Washington — Wachovia Insurance Services, previously the insurance brokerage arm of Charlotte, N.C.-based bank holding company Wachovia Corp., will become a stand-alone operation after the absorption of the company's banking assets by Citigroup Inc., New York, a company spokeswoman confirmed.

The news comes following a deal facilitated by the Federal Deposit Insurance Corp. (FDIC) for Citigroup to take control of Wachovia's five depository institutions, paying $2.16 billion in stock and assuming roughly $53 billion of Wachovia's senior and subordinated debt. The deal includes a loss-sharing agreement with the FDIC in which Citigroup will absorb up to $42 billion of losses on a $312 billion pool of loans, and the FDIC absorbing any losses beyond that.

The Insurance Services group, the 12th-largest insurance brokerage according to Best's Review's ranking of global insurance brokers, will remain under the umbrella of Wachovia's holding company, along with broker-dealer and investment management companies A.G. Edwards & Sons Inc. and Evergreen Investments Inc.

Citigroup's New York-based Citibank N.A. reported insurance brokerage earnings of $743 million through the first two quarters, the largest of any bank holding company, according to Radnor, Pa.-based bank insurance consultant Michael White Associates (MWA). However, Citigroup, which spun off Travelers Property/Casualty in 2002 and sold its Travelers Life & Annuity units to MetLife Inc. in July 2005, has publicly acknowledged it is looking to move its remaining insurance assets. Those include Primerica Life Insurance Co., Duluth, Ga., which had $5.9 billion of assets under management at year-end 2007, according to an A.M. Best credit report.

MWA President Michael White told BestWire that Wachovia's remaining insurance brokerage assets could provide a takeover target for other brokers or bank insurance operations, but that it would be difficult to assess the value of business until more details are available about how the break-up of brokerage and retail banking will play out.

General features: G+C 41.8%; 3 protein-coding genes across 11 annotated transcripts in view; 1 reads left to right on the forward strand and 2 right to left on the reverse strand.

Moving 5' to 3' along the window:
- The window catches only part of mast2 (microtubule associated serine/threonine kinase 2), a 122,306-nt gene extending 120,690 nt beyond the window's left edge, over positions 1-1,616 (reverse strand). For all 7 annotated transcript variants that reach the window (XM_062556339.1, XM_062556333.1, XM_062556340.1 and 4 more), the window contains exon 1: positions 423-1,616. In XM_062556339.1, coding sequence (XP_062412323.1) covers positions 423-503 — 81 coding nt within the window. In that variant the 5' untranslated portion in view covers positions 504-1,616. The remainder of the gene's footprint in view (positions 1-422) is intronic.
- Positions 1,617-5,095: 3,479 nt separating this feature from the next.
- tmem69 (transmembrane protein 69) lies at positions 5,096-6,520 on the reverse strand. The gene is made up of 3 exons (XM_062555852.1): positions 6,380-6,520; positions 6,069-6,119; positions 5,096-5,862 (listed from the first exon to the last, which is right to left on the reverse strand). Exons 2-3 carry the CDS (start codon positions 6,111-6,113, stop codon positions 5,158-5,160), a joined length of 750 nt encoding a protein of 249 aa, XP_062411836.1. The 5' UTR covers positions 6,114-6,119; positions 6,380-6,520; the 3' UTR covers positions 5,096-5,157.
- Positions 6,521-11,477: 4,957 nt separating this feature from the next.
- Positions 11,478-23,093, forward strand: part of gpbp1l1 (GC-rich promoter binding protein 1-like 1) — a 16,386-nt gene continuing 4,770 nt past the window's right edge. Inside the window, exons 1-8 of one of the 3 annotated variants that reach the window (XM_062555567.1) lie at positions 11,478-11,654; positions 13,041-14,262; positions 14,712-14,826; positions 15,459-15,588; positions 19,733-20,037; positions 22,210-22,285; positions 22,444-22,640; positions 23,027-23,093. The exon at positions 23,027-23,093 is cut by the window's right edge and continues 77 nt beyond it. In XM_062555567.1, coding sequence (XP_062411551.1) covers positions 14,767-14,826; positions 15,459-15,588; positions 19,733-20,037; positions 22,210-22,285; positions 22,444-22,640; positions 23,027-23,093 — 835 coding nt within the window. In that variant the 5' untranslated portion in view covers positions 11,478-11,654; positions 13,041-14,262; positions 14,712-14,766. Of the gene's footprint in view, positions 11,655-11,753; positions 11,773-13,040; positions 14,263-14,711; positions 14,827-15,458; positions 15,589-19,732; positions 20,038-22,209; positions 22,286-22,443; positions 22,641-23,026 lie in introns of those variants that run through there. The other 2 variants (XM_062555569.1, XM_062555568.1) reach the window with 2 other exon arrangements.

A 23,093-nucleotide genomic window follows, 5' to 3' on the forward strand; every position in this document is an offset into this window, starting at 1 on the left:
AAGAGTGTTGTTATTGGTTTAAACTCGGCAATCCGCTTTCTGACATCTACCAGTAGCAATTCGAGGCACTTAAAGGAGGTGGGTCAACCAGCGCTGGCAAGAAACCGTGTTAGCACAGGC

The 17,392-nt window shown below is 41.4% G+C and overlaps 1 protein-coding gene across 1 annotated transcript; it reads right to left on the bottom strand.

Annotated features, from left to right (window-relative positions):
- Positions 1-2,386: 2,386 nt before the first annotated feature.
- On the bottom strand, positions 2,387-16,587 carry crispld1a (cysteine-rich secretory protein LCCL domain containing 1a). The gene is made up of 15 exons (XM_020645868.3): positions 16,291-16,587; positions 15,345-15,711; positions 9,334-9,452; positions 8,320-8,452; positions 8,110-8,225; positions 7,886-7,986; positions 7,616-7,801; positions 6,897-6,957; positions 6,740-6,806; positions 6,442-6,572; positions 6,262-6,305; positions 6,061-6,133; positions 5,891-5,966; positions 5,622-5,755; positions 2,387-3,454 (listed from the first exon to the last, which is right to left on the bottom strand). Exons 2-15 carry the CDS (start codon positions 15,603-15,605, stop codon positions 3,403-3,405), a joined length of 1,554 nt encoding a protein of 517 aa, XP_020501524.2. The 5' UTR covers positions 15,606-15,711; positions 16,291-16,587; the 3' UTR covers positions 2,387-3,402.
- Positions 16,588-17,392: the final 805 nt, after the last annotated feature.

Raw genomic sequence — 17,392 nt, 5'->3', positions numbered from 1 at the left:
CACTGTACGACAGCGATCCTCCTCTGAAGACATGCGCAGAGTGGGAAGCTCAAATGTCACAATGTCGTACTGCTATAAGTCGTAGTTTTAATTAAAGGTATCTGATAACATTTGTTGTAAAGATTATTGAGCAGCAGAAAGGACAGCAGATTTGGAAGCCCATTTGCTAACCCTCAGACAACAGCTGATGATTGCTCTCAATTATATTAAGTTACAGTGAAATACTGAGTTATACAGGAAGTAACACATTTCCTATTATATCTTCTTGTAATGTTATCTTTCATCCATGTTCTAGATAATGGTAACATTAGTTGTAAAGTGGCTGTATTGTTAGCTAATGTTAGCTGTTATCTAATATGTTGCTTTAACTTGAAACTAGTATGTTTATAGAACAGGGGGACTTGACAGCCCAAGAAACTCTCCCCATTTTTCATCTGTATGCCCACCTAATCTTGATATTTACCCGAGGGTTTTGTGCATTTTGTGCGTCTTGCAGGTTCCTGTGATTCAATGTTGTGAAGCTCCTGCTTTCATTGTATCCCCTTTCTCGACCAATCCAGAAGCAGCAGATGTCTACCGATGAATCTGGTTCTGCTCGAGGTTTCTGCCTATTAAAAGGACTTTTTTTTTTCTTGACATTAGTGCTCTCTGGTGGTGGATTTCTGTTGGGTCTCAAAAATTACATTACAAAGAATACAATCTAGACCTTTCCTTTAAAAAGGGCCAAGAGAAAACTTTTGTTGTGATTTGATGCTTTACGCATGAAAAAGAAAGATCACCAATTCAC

"Part of the issue is, to what degree did so-called 'affiliated,' yet freestanding, insurance agencies owned by Wachovia have marketing agreements within Wachovia branches, and what the impact of those marketing agreements will be with the Wachovia banking apparatus sold to Citi," White said. "They had just sold off their one life insurance estate-planning operation, but to the extent that they have other free-standing operations, presumably, there's good value there."

According to MWA, bank insurance brokerage earnings through the first six months of 2008 were $2.12 billion, up 6.4% from $1.99 billion in the first half of 2007.

Hit hard by mortgage loan and credit-related losses, Wachovia forced former CEO Ken Thompson to resign in June 2008. Robert Steel, former under secretary of the U.S. Treasury for domestic finance, was named president and CEO the next month.

As part of the Wachovia sale, Citigroup also grants the FDIC $12 billion in preferred stock and warrants. The FDIC said Wachovia did not "fail" and that it does not anticipate claims against the deposit insurance fund.

"I agree with the FDIC and the Federal Reserve that a failure of Wachovia would have posed a systemic risk," Treasury Secretary Henry Paulson said in a statement. "The FDIC's actions help to mitigate potential systemic risk to our financial system. As I have said before, in this period of market stress, we are committed to taking all actions necessary to protect our financial system and our economy."

Source: TradingMarkets.com via A.M. Best

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